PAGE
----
Breed of the Month: Labrador Retriever

The Labrador Retriever originated in the 1700’s in St. John’s Newfoundland, Canada. The Labrador Retriever was bred to aid fishermen in retrieving fish as well as a family companion dog. In 1820, an Englishman imported some Labrador Retrievers to England, after seeing how great they were at retrieving and in England hunters used them for retrieving their game. It is no surprise that the Labrador Retriever is the most popular dog breed worldwide – they are highly intelligent, good with other dogs and pets and make wonderful family dogs because they are so friendly with people and children. Labradors are very high energy and require a lot of exercises and mental stimulation. A bored Labrador can easily become destructive and without enough exercise, can become obese very quickly. Labradors have a healthy appetite and are known to eat inedible objects and get into the garbage or “counter surf;” make sure to train your Labrador at an early age to avoid any of these potentially dangerous habits. Nowadays, Labradors are mainly used as family/companion dogs, but you can also see them as police dogs (drug and explosives), search and rescue and guide dogs. If you live an active lifestyle and are looking for a dog that can keep up with you and always brighten your day with a big puppy smile, then the Labrador Retriever may be the right breed for you!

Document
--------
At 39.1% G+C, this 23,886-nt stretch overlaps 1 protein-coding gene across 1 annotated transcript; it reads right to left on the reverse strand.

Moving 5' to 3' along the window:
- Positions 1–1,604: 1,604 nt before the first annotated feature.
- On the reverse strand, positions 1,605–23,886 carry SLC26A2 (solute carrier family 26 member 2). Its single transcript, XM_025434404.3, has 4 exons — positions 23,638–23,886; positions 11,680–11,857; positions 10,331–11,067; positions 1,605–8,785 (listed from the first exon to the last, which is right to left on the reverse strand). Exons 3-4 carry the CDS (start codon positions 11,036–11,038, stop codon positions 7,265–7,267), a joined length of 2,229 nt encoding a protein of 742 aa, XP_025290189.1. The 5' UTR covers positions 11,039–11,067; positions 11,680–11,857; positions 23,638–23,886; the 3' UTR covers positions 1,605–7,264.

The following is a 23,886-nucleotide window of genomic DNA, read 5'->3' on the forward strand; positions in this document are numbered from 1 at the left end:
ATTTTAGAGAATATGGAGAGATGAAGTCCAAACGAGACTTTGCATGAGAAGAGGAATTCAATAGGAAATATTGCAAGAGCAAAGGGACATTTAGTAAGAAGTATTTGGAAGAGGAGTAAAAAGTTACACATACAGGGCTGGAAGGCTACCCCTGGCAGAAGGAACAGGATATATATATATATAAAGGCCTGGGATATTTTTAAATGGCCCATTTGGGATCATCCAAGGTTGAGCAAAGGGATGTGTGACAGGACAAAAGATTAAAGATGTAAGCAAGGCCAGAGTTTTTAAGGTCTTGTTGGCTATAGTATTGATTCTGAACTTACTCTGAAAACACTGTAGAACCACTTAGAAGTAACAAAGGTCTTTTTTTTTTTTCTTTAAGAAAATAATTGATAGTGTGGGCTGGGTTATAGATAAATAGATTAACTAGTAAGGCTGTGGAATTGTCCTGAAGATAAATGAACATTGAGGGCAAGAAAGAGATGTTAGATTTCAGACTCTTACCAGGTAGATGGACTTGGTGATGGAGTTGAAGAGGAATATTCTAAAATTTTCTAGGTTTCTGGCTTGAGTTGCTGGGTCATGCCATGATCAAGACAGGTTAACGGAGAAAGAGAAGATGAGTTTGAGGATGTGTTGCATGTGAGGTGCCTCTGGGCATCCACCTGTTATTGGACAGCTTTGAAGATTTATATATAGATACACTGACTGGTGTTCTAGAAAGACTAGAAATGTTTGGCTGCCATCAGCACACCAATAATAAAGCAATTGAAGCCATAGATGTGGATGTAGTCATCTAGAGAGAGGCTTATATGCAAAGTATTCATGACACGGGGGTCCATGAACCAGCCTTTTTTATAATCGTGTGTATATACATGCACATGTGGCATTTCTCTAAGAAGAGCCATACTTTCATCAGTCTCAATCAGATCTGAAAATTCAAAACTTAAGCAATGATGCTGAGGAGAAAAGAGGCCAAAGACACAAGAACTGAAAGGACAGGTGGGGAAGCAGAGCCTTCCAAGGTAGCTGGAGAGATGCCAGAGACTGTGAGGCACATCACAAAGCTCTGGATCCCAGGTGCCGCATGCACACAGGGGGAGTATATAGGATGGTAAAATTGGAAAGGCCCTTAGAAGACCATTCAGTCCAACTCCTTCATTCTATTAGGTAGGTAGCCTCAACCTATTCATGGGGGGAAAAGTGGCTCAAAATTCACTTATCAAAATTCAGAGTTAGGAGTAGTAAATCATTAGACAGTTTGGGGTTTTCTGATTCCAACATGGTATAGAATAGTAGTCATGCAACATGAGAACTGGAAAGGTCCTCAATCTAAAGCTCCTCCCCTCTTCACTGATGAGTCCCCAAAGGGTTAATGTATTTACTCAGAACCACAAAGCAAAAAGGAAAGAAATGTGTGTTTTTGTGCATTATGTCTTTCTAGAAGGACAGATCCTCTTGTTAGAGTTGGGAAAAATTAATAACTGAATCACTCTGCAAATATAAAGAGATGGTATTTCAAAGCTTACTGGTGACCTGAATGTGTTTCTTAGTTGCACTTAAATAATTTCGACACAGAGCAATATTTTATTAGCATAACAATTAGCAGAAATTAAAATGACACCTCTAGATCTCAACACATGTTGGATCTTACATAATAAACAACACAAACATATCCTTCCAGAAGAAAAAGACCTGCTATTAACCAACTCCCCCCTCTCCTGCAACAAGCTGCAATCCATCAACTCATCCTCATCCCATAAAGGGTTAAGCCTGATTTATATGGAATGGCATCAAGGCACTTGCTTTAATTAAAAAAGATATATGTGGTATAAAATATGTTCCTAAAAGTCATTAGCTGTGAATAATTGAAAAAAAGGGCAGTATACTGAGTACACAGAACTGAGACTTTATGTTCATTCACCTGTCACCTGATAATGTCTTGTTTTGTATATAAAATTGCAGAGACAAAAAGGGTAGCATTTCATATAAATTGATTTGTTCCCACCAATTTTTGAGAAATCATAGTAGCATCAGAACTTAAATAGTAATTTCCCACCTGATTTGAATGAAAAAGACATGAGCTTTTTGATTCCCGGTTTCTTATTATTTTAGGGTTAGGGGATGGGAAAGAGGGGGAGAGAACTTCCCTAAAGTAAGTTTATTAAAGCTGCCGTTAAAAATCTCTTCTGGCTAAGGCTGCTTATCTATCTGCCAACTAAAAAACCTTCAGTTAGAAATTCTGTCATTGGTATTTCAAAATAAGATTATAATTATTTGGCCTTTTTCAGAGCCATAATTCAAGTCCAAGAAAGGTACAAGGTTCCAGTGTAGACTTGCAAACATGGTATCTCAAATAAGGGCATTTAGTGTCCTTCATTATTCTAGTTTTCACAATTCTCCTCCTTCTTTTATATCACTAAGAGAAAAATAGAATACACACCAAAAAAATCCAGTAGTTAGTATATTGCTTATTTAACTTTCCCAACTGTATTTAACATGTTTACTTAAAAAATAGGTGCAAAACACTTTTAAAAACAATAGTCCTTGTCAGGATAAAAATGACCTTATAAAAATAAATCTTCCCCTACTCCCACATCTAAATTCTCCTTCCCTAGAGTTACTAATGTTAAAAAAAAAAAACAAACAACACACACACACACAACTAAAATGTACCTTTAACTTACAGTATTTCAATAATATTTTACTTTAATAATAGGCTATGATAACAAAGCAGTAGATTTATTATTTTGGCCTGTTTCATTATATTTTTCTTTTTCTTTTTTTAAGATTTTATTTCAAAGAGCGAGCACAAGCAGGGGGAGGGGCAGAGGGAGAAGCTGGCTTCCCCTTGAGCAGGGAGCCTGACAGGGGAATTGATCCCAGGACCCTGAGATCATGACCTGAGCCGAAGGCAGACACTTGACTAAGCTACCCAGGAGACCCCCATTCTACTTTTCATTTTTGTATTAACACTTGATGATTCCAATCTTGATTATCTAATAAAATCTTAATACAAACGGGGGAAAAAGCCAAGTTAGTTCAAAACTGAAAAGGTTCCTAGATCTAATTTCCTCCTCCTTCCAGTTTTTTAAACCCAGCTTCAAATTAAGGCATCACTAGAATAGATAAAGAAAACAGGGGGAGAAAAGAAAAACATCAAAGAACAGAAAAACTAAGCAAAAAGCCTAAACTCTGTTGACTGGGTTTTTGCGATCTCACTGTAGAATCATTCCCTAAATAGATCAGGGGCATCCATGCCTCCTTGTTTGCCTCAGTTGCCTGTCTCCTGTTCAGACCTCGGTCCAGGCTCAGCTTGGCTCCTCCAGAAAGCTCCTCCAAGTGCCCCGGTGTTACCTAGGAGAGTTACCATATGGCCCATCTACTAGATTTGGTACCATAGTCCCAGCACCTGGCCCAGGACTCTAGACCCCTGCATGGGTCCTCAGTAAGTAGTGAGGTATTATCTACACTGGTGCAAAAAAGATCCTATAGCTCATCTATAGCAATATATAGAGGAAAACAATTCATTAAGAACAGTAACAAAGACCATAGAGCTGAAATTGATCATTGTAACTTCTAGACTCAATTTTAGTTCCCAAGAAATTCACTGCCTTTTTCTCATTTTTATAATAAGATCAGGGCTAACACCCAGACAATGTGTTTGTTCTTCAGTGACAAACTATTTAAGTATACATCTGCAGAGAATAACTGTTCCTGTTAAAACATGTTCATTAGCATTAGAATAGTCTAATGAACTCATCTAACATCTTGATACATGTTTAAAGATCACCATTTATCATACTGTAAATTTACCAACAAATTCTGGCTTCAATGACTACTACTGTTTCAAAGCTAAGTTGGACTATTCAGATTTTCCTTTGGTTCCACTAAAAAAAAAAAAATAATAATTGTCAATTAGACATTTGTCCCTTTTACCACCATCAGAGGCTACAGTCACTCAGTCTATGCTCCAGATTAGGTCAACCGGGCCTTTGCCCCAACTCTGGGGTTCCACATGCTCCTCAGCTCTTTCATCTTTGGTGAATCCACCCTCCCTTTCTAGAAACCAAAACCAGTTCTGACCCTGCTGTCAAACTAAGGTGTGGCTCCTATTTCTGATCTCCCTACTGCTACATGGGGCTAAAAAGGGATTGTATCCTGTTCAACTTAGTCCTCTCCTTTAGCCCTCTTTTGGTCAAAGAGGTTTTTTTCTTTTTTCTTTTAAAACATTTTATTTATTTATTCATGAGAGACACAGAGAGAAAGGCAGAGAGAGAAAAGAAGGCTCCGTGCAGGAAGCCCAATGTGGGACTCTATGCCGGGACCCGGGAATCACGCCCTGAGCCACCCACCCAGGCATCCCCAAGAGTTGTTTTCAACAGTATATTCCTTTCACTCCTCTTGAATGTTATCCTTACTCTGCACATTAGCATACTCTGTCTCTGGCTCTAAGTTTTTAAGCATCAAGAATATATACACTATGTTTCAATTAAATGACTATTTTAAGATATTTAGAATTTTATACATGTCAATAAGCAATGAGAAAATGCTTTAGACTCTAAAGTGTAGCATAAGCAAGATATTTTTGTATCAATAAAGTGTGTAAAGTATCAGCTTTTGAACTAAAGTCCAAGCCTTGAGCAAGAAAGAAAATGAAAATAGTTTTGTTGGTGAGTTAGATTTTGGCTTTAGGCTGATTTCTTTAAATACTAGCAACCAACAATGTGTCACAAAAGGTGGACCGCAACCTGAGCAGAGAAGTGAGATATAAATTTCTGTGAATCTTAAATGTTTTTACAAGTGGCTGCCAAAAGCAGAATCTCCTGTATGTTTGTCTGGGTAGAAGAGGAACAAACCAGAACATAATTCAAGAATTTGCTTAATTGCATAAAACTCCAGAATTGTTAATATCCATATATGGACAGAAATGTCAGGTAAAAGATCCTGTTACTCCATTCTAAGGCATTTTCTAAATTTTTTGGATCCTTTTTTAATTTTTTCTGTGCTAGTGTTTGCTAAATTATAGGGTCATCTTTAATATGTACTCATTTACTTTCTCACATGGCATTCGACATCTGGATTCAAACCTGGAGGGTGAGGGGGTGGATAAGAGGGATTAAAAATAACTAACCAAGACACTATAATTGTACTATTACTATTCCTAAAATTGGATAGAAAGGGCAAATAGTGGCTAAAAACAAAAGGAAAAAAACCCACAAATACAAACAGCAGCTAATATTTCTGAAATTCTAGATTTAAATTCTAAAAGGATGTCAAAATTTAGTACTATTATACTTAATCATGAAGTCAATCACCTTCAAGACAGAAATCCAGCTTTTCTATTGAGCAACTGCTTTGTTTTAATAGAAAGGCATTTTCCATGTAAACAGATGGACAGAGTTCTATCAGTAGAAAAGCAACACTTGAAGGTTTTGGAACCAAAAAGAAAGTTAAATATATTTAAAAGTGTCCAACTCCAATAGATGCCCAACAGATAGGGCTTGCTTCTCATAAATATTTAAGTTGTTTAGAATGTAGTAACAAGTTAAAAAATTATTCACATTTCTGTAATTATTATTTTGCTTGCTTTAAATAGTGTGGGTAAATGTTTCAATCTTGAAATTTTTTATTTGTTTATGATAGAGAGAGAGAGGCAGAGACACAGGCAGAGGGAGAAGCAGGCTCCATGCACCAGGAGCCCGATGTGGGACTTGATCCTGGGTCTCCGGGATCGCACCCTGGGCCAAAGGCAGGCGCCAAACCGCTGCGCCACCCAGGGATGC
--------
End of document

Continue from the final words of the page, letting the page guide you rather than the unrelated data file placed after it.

• Male: 65-80 lbs.
  • Female: 55-70 lbs.


  • Male: 22.5-24.5 in
  • Female: 21.5-23.5 in


  • Breed Group: Sporting
  • Medium-large breed dog
  • Wide head
  • Kind, friendly eyes, brown or black
  • Black or brown nose
  • Naturally floppy ears
  • Wide chest
  • Dense, short weather resistant coat
  • Coat colours include: yellow, black or chocolate


  • Exercise requirements: High – daily exercise 40 minutes (walks 2-3 times daily)
  • Lifespan: 10-12 years
  • Energy Level: High
  • Drool Level: Low
  • Bark Level: Moderate
  • Grooming needs: Moderate
  • Shedding Level: Moderate
  • Intelligence: High
  • Child-Friendly: High
  • Cat/ Dog-Friendly: High

Common Health Problems:

  • Hypothyroidism
  • Diabetes
  • Cancer
  • Hip dysplasia
  • Eye issues
  • Hereditary Myopathy
  • Epilepsy
  • Heart Disease

Written by Kylie, CCR